Home > Uncategorized > Debates About Governance and Privatization Are Beside the Point When AI is about to Displace Millions of Jobs

Debates About Governance and Privatization Are Beside the Point When AI is about to Displace Millions of Jobs

January 12, 2017

Diane Ravitch linked one of her blog posts to an Education Week article by Marc Tucker that discussed whether the US should follow the UK’s lead in re-instituting a model of schooling that sorts and selects based on aptitude as measured by standardized tests.

Having just reviewed Artificial Intelligence, Automation, and the Economy by the Executive Office of the President, I find myself thinking that the debates on how schools should function and whether they should be privatized to be immaterial and a diversion from the reality that is staring our country in the face and the consequences of that reality on our education system from Pre-K through grade 12. The section the report that is particularly astonishing is “AI and the Labor Market: The Near Term”, which predicts driving jobs are particularly vulnerable to elimination based on “…the current trajectory of AI technology”. Friends who work in investments are forecasting the advent of driver-less trucks and cars within a decade, an advent that would eliminate hundreds of thousands of jobs. Moreover, analyses cited in the report forecast that “…83% of the jobs making less than $20 per hour would come under pressure from automation as compared to 31% of the jobs making between $20 and $40 dollars per hour and 4% of jobs making above $40 per hour”.

If 2,000,000 current jobs that do not require high-level skills are going to disappear forever, what kinds of jobs will take their place and, more importantly, what kinds of skills will the new jobs require? the report foresees four categories of work:

  • Engagement: This refers to engagement between humans and AI technologies. The report foresees AI technology serving as “Augmented Intelligence” in the same way computers augment the work of clerks and managers. This should increase the productivity but will not necessarily expand the workforce.
  • Development: Someone will need to design the AI technologies and write and maintain the software that runs on them. These new jobs will clearly require an advanced skill set. The report suggests that “…development may include those specializing in the liberal arts and social sciences… who can give input as the new technologies grapple with more social complexities and moral dilemmas”. This, of course, assumes that “social complexities and moral dilemmas” will need to be dealt with, an assumption that also assumes that some government oversight of the implementation of technology is both feasible ad desirable.
  • Supervision: The report envisions an increase in jobs related to the “…monitoring, licensing, and repair of AI”. Like the development jobs, these will require a higher level of education than the jobs they are displacing.
  • Response to paradigm shifts: This catch-all category assumes that the advent of driverless cars, for example, will necessitate regulatory and engineering changes as well as changes in urban planning. The report also sees increases in jobs like cybersecurity.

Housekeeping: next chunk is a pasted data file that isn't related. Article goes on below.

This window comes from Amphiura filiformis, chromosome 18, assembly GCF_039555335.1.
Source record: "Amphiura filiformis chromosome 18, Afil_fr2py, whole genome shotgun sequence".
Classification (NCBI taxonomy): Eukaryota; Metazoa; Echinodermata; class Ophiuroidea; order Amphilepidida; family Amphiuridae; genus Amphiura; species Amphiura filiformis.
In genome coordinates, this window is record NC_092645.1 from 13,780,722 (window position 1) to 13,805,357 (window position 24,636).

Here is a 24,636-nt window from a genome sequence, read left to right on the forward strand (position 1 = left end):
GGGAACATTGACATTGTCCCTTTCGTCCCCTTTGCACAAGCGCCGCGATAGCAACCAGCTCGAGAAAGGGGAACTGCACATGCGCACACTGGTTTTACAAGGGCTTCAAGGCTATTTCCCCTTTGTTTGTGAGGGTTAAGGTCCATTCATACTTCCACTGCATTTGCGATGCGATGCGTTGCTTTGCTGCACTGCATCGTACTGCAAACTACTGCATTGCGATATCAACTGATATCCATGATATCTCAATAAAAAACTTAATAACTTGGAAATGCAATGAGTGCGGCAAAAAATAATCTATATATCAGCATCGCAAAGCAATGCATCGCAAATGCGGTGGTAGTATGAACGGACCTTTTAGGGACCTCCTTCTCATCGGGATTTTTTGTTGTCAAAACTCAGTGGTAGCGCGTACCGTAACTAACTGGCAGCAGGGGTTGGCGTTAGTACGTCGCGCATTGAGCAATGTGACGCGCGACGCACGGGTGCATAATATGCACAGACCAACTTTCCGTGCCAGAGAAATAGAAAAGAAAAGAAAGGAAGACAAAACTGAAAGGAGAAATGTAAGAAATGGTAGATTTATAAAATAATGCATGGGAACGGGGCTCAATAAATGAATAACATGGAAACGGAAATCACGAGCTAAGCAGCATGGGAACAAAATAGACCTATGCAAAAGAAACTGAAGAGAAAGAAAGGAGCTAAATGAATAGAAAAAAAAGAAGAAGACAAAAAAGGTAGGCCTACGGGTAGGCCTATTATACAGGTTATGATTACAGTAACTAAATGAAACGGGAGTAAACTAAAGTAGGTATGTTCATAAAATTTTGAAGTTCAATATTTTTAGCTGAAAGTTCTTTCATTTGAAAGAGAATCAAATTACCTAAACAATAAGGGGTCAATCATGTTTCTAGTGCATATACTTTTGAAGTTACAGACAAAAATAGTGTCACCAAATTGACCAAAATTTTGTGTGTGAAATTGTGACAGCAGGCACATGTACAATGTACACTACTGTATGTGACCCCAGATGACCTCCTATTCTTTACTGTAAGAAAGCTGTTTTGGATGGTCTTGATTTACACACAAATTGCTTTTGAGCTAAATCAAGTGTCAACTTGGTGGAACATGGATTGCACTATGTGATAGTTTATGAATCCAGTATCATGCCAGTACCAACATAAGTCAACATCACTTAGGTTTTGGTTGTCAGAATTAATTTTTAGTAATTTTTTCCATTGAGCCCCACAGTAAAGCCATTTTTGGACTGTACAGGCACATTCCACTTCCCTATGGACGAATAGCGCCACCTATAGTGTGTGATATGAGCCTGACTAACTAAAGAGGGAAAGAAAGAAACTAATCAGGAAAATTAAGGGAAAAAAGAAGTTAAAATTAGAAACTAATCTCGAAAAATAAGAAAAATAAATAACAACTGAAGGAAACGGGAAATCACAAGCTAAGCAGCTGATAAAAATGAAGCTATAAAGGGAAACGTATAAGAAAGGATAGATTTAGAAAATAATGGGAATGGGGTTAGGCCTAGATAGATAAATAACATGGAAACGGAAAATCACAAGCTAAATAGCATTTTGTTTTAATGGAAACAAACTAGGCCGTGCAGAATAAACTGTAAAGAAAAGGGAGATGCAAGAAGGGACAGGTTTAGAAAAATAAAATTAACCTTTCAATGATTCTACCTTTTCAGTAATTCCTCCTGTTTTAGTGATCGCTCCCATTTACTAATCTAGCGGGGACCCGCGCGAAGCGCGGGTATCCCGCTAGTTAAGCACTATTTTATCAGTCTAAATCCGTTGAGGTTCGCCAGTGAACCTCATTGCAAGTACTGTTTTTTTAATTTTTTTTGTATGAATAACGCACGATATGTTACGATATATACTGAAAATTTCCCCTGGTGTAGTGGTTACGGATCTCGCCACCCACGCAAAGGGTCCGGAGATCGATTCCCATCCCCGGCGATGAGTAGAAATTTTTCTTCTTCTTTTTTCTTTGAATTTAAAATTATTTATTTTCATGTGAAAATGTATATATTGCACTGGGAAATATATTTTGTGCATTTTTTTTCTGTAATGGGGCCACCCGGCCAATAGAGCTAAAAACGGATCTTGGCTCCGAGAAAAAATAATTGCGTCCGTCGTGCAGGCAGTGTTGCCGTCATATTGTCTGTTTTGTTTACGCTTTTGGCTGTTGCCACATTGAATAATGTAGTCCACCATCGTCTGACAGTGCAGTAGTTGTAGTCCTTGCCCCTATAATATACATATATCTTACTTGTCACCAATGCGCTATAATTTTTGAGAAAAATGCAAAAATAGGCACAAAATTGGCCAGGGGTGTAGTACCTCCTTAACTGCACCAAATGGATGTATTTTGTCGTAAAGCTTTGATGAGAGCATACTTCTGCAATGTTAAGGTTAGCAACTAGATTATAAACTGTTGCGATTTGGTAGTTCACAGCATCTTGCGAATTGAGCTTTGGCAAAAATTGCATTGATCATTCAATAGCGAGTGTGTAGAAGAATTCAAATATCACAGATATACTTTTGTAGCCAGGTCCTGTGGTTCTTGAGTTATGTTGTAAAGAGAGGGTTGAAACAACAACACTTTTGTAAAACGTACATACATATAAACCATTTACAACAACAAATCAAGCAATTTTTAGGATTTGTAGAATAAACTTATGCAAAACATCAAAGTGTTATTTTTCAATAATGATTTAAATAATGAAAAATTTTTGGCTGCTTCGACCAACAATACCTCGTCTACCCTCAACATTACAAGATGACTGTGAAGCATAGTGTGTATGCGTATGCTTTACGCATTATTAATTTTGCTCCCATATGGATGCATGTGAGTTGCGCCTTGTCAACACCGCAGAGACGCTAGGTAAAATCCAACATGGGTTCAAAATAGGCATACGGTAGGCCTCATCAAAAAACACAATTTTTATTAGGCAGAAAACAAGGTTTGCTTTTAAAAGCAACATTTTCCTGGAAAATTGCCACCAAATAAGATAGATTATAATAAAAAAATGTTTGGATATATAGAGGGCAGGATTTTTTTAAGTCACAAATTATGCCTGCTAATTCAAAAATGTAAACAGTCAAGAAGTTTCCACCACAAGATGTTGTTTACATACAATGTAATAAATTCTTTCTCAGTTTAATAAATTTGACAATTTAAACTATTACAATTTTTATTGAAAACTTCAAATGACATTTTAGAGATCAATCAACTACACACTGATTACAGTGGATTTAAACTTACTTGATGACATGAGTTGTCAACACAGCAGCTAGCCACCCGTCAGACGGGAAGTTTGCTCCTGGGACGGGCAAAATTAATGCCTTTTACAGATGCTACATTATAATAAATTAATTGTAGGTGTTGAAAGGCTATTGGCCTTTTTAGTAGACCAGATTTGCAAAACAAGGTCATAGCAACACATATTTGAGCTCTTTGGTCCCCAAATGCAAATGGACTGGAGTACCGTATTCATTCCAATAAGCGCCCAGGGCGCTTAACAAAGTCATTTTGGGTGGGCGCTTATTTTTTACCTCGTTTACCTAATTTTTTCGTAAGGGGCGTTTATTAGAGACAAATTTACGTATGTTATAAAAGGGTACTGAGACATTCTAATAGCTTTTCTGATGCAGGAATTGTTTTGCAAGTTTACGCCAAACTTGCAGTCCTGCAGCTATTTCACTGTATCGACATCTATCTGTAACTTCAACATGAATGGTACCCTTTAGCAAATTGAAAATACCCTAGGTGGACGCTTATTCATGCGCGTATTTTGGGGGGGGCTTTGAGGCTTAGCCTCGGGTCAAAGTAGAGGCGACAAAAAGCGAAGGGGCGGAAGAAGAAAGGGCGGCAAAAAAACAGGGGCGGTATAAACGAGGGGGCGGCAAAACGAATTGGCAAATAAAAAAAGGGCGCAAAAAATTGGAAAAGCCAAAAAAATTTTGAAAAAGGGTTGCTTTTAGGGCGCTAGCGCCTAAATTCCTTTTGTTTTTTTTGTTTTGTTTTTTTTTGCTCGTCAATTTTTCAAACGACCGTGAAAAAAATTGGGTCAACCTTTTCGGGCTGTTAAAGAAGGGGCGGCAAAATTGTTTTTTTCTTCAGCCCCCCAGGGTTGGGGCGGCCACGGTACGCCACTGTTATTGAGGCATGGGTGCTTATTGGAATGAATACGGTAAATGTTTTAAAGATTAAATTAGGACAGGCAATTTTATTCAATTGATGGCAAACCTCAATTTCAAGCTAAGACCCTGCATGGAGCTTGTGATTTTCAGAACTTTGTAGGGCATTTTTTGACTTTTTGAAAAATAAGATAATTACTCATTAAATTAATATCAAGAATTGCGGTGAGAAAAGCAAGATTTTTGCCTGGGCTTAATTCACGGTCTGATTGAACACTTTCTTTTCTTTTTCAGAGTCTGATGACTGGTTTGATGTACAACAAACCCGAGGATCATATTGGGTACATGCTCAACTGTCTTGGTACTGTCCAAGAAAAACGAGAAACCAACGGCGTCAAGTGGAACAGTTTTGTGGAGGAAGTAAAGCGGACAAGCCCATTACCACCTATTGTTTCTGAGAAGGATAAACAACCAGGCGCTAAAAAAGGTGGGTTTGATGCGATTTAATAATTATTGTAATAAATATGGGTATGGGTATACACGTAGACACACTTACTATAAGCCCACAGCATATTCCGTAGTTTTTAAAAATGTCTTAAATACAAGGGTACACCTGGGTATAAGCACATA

While the report is rosy in its forecasts regarding the advancement of technology, it also includes some sobering notions about what the future may hold. For example, one school of thought (see Brynjolfsson and McAfee) notes that the current economic trends indicate that “superstars” may benefit from technological advancement while most workers will experience a decline in their wages. The report notes that this would “…exacerbate the current trend in the rising fraction of total income going to the top .01%”. 

The report offers some ideas for how publicly funded schooling should respond to this change in the workplace.

  • Prepare all children with college- and career- ready skills in math reading, computer science and critical thinking
  • Address the “…low levels of proficiency in basic math and reading for millions of Americans”, specifically the performance gap between low income children and those raised in affluence.
  • Increase the enrollment in high quality pre-schools, where our country ranks 28th out of the 38 developed economies. This section also emphasized the importance of intervening early with those children raised in poverty since they fall behind early and never catch up.
  • Provide all workers and children with access to affordable post-secondary education.
  • Dramatically expand access to training and re-training. The report cites data indicating that our nation spends .1 percent of its GDP on the training and retraining of active employees other nations spend .6 of their GDP…. and we are currently spending less than half of what we did 30 years ago.

Achieving each these goals for schooling will require more money. Our current paradigm is that displaced workers should fend for themselves. That should either be expected to move where the jobs are or pay for more schooling by borrowing and if they borrow to attend a school or program that is ineffective it is their problem. I would argue that this paradigm is fueled by the notion that “government is the problem” and that, in turn, contributes to the despair that led to the election of Mr. Trump. Those of us who want to see public education succeed need to advocate for publicly funded government sponsored re-training programs and, in so doing, help those displaced workers understand that their support for publicly funded schooling will help them a lot more than railing against the overpaid union teachers and “government schools” that failed to prepare them for the world they are living and working in today.

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